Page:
Anyone who appreciate a well-made drink will already be familiar with The Woods, the brainchild of Victoria Chow, one of Hong Kong’s top female cocktail connoisseurs (not to mention an incredible graphic designer). Falling into hospitality as an outlet for her creative side, the young bar owner has turned The Woods into one of the best-loved drinking dens in Hong Kong, and is now pushing forward with her third venture in Hong Kong, artisanal-canned-cocktail concept Kwoon (occupying what was formerly oyster bar The Walrus).

This experimental concept is the first of its kind in Hong Kong: seven flavours of cocktails are available on tap, and they’re canned on the spot so guests can choose to have their drink on the go or whilst perched on one of the comfy bar stools at the hip, hole-in-the-wall bar. Looking to reinvent the way Hongkongers perceive of and consume their drinks, Chow hopes to have Kwoon cocktails sold at street corner vending machines around town in the future.

For now, thirsty patrons can pop into the concept bar on Staunton Street, a funky storefront encompassing a few tables and a narrow counter lined with the colourfully decorated cans, with retro neon signage and descriptions of the cocktails with their corresponding designs tacked up on the wall above.

Speaking of design, all the cans feature Chow’s hand-drawn artwork, a painstaking process that involved months of drafting countless iterations. The work certainly paid off: the cans are gorgeous, splayed in colourful, abstract designs that speak to the ingredients in each cocktail. The seventh can will feature a rotating design that will spotlight local artists — a neat idea to further the community concept of the project.

As for the flavours, they range from the spicy Tom Yum Cooler to a tropical Piña Tang to the High Tea, made simply with gin, chrysanthemum, and lemon. Our favourite was the Tom Yum, not surprising given the uber-popular Tom Yum shots at The Woods; at Kwoon, Victoria has managed to shake up the formula into a refreshing and flavour-intense concoction, drawing its signature spice from Thai bird’s eye chilli, with a fragrant lift from lemongrass and lemon.

The Barley Sunny is another hit, a complex and earthy tipple made from gin, grapefruit, malted barley, dried tangerine peel, and honey; the Desert Rose features tequila, vermouth, Aperol, and the unique addition of salted plum. Those favouring a more potent drink can sip on Madame Ching, made with dark rum, ginger, raw palm sugar, and lemon; or the Major League Bourbon, an impactful punch of bourbon and homemade cola.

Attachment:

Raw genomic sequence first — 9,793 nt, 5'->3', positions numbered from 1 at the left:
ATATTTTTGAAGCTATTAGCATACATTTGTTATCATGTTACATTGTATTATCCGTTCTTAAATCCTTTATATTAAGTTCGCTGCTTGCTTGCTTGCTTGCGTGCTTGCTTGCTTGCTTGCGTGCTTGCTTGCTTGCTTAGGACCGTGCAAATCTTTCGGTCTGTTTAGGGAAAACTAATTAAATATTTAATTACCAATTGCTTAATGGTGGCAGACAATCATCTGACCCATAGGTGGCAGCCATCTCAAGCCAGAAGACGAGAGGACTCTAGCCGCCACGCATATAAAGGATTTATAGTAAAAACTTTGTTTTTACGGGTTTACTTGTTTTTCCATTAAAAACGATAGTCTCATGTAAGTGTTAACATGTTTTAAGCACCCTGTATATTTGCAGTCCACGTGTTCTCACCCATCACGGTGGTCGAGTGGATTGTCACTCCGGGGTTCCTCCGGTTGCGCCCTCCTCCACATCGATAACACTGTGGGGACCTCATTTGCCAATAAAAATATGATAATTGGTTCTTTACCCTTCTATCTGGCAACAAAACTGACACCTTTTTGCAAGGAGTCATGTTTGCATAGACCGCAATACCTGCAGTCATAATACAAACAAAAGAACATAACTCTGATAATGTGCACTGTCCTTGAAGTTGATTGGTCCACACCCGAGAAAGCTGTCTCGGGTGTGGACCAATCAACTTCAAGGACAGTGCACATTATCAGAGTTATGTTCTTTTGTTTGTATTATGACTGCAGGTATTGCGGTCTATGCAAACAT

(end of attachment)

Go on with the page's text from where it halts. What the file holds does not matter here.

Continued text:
What sets Kwoon’s canned cocktails apart is the premium quality of liquor used, unusual for most cocktails at this price point around Hong Kong, and virtually unheard of in the canned drink variety. Chow ensures that each cocktail is made from the same top-shelf spirits that are used at The Woods; what’s more, each Kwoon can packs more liquor per serving than your standard cocktail (trust us, two sips and we were already feeling the buzz).

At HK$70–$80 per can, discounted to HK$50 during happy hour (we hear grilled cheeses are on the bill for the soon-to-be-launched snack menu), we’ll be back to Kwoon often to enjoy an early evening tipple before dinner; as well as stock up on a stash at home to jazz up everything from dinner parties to weekend junks (the preservative-free cans remain non-perishable for up to two months refrigerated). Quality cocktails on the go? Here’s hoping the concept takes off in a big way.

Kwoon by The Woods is open Mon–Sat. Happy hour runs from 5–8pm on weekdays with HK$50 cans, as well as discounted wine and beers. 

Kwoon by The Woods, G/F, 64 Staunton Street, Central, Hong Kong, +852 9862 8031

Leslie Yeh
Editor in Chief
Having worked as a lifestyle editor for almost 10 years, Leslie is thrilled to be writing about the topic she loves most: wining and dining. When she's not out pounding the pavement for the latest new restaurant opening or tracking food trends, Leslie can be found at home whipping up a plate of rigatoni vodka and binge-watching Netflix with a glass of Sauvignon Blanc in hand.